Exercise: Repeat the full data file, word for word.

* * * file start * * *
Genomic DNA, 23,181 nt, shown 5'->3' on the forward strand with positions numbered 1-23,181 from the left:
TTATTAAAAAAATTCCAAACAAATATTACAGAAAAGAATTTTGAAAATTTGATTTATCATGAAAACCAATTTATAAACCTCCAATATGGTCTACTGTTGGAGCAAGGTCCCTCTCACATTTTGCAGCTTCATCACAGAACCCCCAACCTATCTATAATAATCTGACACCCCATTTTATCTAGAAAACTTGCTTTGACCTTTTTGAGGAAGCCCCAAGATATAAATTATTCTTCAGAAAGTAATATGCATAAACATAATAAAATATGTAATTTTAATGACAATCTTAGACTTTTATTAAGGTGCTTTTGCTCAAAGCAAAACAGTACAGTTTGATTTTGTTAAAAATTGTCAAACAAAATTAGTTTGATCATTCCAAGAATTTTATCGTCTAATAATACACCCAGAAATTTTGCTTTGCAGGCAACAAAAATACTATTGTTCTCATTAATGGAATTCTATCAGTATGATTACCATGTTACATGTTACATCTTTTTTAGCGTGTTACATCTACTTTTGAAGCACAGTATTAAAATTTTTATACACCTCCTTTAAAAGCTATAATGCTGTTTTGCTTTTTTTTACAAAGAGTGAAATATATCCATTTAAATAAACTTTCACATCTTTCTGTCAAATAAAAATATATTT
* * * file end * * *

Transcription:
Genomic DNA, 23,181 nt, shown 5'->3' on the forward strand with positions numbered 1-23,181 from the left:
TTATTAAAAAAATTCCAAACAAATATTACAGAAAAGAATTTTGAAAATTTGATTTATCATGAAAACCAATTTATAAACCTCCAATATGGTCTACTGTTGGAGCAAGGTCCCTCTCACATTTTGCAGCTTCATCACAGAACCCCCAACCTATCTATAATAATCTGACACCCCATTTTATCTAGAAAACTTGCTTTGACCTTTTTGAGGAAGCCCCAAGATATAAATTATTCTTCAGAAAGTAATATGCATAAACATAATAAAATATGTAATTTTAATGACAATCTTAGACTTTTATTAAGGTGCTTTTGCTCAAAGCAAAACAGTACAGTTTGATTTTGTTAAAAATTGTCAAACAAAATTAGTTTGATCATTCCAAGAATTTTATCGTCTAATAATACACCCAGAAATTTTGCTTTGCAGGCAACAAAAATACTATTGTTCTCATTAATGGAATTCTATCAGTATGATTACCATGTTACATGTTACATCTTTTTTAGCGTGTTACATCTACTTTTGAAGCACAGTATTAAAATTTTTATACACCTCCTTTAAAAGCTATAATGCTGTTTTGCTTTTTTTTACAAAGAGTGAAATATATCCATTTAAATAAACTTTCACATCTTTCTGTCAAATAAAAATATATTT